Issue: How does a plaintiff in federal court in Florida plead a claim for unjust enrichment?
|Area of Law:||Business Organizations & Contracts, Litigation & Procedure|
|Keywords:||Unjust enrichment claim; Pleading|
|Cited Cases:||660 F.2d 594; 728 So. 2d 297; 622 So. 2d 988; 290 So. 2d 65; 866 F.2d 1380; 582 So. 2d 15|
|Cited Statutes:||Rule 15(b); Rule 8(a)(2)|
First, “[t]he Federal Rules of Civil Procedure do not require a plaintiff to plead legal theories.” Vidimos, Inc. v. Laser Lab Ltd., 99 F.3d 217, 222 (7th Cir. 1996); see Sams v. United Food & Commercial Workers, 866 F.2d 1380, 1384 (11th Cir. 1989) (a complaint need not specify in detail the precise legal theory giving rise to recovery); Dussorey v. Gulf Coast Inv. Corp., 660 F.2d 594, 604 (5th Cir. 1981) (the form of the complaint is not significant if it alleges facts upon which relief can be granted, even if it fails to categorize the legal theory giving rise to the claim). Moreover, pleading a formal “cause of action” is unnecessary. See 5 Charles Wright & Arthur Miller, Federal Practice and Procedure § 1216, p. 148 (1990) (“Conspicuously absent from Rule 8(a)(2) is the requirement found in the codes that the pleader set forth the ‘facts’ constituting a ’cause of action’.).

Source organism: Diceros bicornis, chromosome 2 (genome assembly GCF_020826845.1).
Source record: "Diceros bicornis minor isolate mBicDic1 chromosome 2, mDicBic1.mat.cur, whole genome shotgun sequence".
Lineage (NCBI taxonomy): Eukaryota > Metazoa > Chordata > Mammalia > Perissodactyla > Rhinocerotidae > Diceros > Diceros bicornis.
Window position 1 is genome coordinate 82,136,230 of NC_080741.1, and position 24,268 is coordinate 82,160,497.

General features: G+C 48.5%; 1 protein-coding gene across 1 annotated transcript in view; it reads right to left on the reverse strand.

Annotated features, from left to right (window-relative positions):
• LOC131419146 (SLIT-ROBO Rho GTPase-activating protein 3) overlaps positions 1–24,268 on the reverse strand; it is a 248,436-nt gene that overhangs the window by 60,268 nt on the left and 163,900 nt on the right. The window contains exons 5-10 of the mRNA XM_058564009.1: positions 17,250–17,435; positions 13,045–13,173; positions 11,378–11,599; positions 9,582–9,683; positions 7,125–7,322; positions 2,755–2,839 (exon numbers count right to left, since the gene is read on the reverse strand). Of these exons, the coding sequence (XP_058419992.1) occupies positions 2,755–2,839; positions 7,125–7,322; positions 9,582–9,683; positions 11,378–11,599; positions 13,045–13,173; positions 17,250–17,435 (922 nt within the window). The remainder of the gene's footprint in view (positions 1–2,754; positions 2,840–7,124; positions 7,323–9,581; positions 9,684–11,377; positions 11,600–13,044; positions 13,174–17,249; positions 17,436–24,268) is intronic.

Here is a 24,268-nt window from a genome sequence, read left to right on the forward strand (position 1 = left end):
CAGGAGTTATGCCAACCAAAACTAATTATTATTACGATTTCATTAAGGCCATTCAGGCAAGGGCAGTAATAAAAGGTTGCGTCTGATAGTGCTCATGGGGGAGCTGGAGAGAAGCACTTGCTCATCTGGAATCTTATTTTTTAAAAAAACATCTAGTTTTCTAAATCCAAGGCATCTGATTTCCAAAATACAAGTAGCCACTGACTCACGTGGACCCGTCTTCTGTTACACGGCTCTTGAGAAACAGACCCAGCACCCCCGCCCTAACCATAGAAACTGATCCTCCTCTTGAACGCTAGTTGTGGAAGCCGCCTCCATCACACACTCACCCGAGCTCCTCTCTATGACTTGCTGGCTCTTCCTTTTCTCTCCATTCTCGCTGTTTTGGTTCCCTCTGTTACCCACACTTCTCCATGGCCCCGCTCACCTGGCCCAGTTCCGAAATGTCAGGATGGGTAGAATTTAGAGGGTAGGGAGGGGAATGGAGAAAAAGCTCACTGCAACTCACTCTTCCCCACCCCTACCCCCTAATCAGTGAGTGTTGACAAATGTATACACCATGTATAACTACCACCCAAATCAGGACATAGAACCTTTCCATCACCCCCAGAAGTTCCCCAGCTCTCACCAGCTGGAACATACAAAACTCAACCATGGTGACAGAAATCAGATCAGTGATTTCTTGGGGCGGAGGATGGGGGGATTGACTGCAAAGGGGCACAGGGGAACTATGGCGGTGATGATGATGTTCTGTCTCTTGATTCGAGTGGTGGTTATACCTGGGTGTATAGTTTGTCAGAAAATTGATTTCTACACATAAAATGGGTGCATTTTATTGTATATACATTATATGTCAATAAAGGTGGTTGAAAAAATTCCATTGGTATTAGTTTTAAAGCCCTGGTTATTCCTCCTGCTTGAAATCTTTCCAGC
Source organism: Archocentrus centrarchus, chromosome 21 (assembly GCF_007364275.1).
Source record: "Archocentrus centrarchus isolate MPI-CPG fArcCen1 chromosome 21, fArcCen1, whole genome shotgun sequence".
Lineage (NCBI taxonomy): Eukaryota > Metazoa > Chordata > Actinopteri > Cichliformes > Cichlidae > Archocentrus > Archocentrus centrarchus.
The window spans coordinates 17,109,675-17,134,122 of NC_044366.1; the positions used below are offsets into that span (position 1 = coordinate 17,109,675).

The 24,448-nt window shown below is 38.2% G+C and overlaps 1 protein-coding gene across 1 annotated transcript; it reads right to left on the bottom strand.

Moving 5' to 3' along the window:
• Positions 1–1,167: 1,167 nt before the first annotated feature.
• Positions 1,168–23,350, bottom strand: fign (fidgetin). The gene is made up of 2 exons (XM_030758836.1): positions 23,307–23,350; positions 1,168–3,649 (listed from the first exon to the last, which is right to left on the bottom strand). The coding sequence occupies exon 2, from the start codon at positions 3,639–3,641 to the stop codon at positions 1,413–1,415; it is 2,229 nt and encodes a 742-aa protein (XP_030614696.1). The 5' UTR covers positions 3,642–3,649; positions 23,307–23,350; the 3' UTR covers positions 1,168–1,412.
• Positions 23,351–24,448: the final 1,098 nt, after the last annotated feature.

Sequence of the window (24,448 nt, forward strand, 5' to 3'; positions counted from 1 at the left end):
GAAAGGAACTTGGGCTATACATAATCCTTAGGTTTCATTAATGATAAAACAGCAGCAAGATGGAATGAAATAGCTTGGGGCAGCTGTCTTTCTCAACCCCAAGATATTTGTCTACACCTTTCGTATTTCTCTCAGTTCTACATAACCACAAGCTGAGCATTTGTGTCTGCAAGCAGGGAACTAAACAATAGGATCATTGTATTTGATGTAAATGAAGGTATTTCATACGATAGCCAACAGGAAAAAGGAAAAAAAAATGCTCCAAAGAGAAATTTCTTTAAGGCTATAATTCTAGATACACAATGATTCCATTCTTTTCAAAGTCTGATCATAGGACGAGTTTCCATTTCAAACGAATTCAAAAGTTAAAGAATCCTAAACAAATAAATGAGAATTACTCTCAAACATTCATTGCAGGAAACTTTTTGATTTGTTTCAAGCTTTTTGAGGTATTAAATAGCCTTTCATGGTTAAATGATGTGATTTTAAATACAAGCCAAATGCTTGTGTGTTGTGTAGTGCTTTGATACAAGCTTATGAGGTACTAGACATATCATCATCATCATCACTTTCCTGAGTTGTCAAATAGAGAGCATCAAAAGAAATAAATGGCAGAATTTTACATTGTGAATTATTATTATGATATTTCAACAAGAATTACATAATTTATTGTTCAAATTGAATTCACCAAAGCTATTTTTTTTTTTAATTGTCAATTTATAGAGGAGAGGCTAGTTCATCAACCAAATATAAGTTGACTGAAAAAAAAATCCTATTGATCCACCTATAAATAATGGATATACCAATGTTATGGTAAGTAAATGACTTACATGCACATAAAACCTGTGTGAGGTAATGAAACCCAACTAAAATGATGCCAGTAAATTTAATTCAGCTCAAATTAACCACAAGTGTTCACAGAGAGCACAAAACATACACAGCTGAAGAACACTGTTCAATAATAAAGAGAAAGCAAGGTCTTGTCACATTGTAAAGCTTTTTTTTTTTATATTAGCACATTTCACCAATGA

Instead, “[a]ll that is required is that the defendant be on notice as to the claim being asserted and the grounds on which it rests.” Sams, 866 F.2d at 1384. This does not necessarily require a plaintiff to plead every element of its legal theory. Hemenway v. Peabody Coal Co., 159 F.3d 255, 261 (7th Cir. 1998). Moreover, there is no burden on the plaintiff to justify altering his original theory. Vidimos, 99 F.3d at 222.
Under Florida law to state a claim for unjust enrichment the plaintiff […]